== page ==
Why Does Capital Flow to Rich States?
University of MARYLAND, Department of Economics; National Bureau of Economic Research (NBER); Koc University, Graduate School of Business
University of Virginia; New York University (NYU) - Department of Economics
Bent E. Sorensen
University of Houston - Department of Economics; Centre for Economic Policy Research (CEPR)
Tel Aviv University - The Eitan Berglas School of Economics (Deceased)
CEPR Discussion Paper No. 5635
We study the determinants of net capital income flows within the United States. We analyze a simple multi-state neoclassical model in which total factor productivity varies across states and over time and capital flows freely across state borders. The model predicts that capital will flow to states with relatively high output growth. Since relative growth patterns are persistent such states are also high output states, which implies that high output will be associated with inflows of capital and net outflows of capital income. Our empirical findings correspond well to the predictions of the model and indicate persistent net capital income flows and net cross-state investment positions between states which are an order of magnitude larger than observed capital income flows between countries. Thus, our results imply that frictions associated with national borders are likely to be the main explanation for 'low' international capital flows.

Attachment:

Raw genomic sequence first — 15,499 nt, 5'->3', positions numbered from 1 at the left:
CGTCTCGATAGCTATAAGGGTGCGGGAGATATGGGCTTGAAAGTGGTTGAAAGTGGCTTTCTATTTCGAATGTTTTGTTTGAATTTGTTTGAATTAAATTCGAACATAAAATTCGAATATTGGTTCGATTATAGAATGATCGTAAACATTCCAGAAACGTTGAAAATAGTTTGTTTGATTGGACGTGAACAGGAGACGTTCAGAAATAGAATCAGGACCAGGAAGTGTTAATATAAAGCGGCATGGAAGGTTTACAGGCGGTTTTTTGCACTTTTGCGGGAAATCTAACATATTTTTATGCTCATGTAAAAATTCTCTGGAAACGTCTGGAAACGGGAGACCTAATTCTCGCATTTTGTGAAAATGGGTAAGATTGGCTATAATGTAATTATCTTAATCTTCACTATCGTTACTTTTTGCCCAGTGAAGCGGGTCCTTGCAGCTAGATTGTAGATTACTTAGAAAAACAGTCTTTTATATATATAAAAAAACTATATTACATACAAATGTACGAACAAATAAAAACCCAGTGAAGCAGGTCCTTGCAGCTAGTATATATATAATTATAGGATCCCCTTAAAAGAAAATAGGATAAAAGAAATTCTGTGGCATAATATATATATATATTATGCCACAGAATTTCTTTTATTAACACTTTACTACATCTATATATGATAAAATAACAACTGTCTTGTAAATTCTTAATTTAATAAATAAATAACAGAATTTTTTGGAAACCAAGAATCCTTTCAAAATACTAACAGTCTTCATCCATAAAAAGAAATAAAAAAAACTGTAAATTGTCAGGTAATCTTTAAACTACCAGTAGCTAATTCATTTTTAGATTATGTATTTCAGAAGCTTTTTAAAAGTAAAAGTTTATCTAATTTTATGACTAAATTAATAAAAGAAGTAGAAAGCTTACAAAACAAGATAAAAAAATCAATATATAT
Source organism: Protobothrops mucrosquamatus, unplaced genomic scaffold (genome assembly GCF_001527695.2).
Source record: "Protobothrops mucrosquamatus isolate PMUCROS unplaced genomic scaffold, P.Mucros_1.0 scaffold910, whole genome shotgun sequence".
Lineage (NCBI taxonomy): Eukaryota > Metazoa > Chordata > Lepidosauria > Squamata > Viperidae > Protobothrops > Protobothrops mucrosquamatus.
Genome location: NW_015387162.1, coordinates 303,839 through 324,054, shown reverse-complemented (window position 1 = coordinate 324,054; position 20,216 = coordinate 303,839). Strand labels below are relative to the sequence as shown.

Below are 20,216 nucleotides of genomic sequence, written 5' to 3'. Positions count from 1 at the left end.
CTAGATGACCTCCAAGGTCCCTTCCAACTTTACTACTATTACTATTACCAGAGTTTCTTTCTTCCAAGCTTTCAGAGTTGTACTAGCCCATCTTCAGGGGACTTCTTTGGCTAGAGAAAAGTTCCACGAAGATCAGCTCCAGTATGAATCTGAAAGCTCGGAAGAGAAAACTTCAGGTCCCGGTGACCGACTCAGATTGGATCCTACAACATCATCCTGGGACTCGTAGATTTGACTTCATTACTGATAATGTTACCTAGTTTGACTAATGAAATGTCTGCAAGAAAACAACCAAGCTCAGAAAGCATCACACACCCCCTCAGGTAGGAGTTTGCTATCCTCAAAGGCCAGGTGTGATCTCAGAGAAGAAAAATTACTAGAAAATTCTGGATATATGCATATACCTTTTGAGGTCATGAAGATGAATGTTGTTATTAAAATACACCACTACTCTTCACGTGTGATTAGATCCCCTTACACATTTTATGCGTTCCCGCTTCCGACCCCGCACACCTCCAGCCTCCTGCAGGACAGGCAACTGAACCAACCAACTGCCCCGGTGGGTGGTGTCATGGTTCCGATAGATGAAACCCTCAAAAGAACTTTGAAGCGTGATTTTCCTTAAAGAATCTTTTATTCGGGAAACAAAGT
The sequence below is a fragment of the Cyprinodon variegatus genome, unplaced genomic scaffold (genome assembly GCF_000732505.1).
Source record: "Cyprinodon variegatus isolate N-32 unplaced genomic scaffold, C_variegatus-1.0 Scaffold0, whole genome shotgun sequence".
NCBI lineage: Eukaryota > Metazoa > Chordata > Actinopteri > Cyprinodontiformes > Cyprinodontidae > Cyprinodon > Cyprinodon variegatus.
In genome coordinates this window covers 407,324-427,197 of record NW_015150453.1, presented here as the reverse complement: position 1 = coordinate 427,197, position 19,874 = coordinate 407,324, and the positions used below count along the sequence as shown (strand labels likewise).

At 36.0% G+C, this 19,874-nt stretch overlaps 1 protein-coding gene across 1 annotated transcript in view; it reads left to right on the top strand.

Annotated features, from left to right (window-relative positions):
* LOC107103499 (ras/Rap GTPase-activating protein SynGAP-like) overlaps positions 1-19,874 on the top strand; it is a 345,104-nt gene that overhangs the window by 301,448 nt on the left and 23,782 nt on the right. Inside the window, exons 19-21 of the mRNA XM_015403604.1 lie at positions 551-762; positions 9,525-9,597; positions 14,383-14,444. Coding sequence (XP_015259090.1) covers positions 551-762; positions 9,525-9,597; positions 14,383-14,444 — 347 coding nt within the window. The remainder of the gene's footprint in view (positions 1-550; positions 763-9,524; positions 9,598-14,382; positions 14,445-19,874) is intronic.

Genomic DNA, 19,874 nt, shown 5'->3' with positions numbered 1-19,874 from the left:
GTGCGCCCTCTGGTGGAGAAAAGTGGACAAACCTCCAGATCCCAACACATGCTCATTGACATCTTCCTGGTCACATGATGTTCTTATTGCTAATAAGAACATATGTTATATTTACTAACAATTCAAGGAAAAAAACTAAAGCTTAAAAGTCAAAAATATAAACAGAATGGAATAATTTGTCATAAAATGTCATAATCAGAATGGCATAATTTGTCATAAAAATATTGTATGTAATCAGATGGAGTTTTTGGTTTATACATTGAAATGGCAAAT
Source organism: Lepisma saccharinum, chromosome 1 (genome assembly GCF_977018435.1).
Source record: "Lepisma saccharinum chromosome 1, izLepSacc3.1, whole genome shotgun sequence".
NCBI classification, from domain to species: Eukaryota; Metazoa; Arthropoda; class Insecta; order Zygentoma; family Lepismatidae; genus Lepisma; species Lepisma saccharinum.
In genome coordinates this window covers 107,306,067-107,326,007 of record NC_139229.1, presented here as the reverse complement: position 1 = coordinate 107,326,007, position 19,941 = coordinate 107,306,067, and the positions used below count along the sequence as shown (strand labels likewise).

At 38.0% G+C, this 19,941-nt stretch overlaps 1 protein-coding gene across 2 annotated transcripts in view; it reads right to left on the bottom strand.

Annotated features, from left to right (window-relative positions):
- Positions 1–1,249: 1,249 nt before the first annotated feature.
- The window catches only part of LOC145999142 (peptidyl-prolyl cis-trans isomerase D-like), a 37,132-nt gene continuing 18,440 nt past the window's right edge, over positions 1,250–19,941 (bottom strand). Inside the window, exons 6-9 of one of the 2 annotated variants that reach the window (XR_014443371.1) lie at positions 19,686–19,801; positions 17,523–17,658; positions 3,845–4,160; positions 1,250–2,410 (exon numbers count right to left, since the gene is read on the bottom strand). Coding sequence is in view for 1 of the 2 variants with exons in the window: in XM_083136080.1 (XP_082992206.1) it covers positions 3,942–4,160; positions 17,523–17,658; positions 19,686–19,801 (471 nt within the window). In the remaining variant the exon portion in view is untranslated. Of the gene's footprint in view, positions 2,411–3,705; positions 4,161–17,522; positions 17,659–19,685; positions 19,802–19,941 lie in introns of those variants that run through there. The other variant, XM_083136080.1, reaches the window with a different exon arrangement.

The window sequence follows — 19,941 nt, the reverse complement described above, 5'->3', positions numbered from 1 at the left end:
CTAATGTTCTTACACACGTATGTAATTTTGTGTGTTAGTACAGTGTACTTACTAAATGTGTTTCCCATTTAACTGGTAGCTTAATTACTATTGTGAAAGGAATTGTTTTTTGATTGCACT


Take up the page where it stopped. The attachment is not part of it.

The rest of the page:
Number of Pages in PDF File: 56
Keywords: Capital flows, ownership, historical income, net factor income
JEL Classification: F21, F41working papers series
Date posted: July 18, 2006
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